Companies making up excuses to dodge plastic bottle recycling scheme, says marine charity

19th April 2019 | Recycling

The head of a leading marine charity has written to bosses of 10 UK supermarkets urging them not to derail an “all-in” deposit return scheme for bottle and cans. Marine Conservation Society (MCS) chief executive Sandy Luk warned the retail chiefs that some companies and manufacturers seem keen to thwart the introduction of a comprehensive scheme.

She wrote, “It is highly regrettable that some elements in UK industry, with vested interests, seem intent on making up as many excuses as possible to resist a scheme which will remove a recycle the largest number of containers. Lobbying behind the scenes must not be allowed to derail the most ambitious and comprehensive scheme from being introduced.”

Plastic bottle recycling scheme

The MCS said retailers must back the introduction of a money-back recycling system for consumers which includes all sizes and materials of containers, that is run as a not-for-profit system and is consistent across the UK. It warned that anything less would fail to result in less litter and plastic poisoning marine wildlife and polluting waterways.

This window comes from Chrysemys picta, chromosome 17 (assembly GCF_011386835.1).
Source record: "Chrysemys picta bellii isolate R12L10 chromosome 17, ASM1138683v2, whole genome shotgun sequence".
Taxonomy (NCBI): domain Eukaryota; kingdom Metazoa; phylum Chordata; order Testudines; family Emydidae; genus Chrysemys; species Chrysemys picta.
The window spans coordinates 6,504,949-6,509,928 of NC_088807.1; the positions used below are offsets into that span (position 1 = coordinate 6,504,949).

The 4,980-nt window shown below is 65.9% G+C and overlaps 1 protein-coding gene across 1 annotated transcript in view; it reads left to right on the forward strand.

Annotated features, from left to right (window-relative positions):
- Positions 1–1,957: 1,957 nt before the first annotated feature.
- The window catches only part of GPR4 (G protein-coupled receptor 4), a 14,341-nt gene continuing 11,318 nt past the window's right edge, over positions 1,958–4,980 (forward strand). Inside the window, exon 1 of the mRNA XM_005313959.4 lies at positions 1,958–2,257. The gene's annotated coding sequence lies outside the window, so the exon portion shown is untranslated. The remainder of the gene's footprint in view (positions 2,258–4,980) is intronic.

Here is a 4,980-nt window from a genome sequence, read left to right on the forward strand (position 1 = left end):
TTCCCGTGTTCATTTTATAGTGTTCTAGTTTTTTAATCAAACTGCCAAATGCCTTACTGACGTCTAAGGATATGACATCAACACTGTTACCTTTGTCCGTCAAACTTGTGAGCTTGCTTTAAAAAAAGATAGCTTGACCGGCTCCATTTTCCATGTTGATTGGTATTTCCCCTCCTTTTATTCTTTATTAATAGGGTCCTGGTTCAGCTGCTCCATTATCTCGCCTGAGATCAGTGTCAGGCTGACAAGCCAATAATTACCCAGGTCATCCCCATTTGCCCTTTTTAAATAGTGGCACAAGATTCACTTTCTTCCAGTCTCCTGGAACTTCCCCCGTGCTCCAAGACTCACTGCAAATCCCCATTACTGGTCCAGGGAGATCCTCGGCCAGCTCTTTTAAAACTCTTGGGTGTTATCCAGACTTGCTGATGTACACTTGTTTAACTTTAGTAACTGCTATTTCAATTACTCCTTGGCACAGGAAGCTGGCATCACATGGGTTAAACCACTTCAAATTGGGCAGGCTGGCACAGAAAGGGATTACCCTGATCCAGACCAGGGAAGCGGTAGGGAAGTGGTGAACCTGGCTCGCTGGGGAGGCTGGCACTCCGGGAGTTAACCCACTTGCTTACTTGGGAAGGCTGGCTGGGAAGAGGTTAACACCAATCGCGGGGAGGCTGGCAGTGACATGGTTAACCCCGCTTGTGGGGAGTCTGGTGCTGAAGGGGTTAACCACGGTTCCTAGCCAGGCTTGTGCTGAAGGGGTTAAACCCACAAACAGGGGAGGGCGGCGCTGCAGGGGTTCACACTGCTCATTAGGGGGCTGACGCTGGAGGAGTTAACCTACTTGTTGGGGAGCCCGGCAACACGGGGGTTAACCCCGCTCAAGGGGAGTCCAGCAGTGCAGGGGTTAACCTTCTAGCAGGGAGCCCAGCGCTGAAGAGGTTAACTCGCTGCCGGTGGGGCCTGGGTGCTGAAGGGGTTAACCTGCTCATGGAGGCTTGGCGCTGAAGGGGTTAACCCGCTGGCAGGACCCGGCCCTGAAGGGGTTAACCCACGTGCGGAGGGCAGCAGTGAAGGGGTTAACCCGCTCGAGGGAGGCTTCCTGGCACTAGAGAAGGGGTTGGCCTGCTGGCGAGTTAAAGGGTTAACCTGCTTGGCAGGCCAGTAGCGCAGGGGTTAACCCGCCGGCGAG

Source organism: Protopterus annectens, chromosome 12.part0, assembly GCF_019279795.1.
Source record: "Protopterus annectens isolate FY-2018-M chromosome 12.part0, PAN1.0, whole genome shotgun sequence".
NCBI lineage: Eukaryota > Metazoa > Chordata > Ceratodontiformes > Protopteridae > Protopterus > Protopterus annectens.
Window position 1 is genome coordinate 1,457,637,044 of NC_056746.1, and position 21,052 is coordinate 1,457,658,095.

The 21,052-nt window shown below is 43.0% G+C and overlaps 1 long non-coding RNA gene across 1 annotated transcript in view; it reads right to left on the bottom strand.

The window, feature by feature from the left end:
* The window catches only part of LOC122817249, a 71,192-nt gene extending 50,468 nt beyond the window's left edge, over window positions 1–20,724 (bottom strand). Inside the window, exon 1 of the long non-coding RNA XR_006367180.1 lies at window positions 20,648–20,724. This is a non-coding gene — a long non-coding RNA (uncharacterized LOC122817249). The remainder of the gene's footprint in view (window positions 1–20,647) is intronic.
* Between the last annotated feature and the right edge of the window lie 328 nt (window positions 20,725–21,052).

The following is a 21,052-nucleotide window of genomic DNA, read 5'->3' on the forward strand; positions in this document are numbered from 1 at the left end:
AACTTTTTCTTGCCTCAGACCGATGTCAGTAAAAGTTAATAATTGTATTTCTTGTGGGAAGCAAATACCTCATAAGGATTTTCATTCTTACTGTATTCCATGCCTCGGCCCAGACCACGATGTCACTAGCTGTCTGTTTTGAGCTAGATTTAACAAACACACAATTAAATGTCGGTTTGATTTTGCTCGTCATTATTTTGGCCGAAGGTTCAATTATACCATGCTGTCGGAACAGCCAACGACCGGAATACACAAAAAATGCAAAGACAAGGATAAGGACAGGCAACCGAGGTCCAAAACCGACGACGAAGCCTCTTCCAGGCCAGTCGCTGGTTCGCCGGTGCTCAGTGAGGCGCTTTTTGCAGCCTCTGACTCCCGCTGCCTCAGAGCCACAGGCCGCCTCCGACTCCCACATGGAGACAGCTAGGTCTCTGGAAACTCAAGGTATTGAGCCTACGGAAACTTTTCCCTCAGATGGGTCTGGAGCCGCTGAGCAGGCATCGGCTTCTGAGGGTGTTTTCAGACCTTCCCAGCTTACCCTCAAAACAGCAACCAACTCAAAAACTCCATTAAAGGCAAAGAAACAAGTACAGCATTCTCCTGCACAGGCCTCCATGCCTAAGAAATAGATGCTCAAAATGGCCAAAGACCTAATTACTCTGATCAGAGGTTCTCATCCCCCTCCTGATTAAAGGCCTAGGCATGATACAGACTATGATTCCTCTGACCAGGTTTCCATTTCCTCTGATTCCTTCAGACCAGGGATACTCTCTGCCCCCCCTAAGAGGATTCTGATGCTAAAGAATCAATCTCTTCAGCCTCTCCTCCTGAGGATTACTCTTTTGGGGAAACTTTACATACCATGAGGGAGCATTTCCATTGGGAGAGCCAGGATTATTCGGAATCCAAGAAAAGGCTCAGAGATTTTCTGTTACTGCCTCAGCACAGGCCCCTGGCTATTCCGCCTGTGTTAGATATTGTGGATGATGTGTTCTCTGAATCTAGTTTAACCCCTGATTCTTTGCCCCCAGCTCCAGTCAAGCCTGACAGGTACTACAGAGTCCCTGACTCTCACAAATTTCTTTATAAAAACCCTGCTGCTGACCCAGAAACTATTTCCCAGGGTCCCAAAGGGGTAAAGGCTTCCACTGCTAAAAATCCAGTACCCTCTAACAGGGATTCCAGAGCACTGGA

Dragons’ Den star Deborah Meaden, who backed the scheme on Thursday, said, “Gone are the days when we can ignore the fact that we are having a pretty devastating impact on our planet. We can’t complain about rubbish, or those awful images of dying humpback whales with plastic in the stomachs and do nothing. It’s one thing to not know and not do something about it. But to know what you are doing and not do something about it is criminal.”

She added, “I believe consumers will look into it because you only have to do things a few times before it becomes a habit and way of life.”

The government is consulting over an “all-in” scheme or an alternative “on-the-go” option, which would be restricted to containers less than 750ml in size. Under a deposit return scheme, a sum will be added to the price of drinks at purchase and refunded when consumers return their empty containers.

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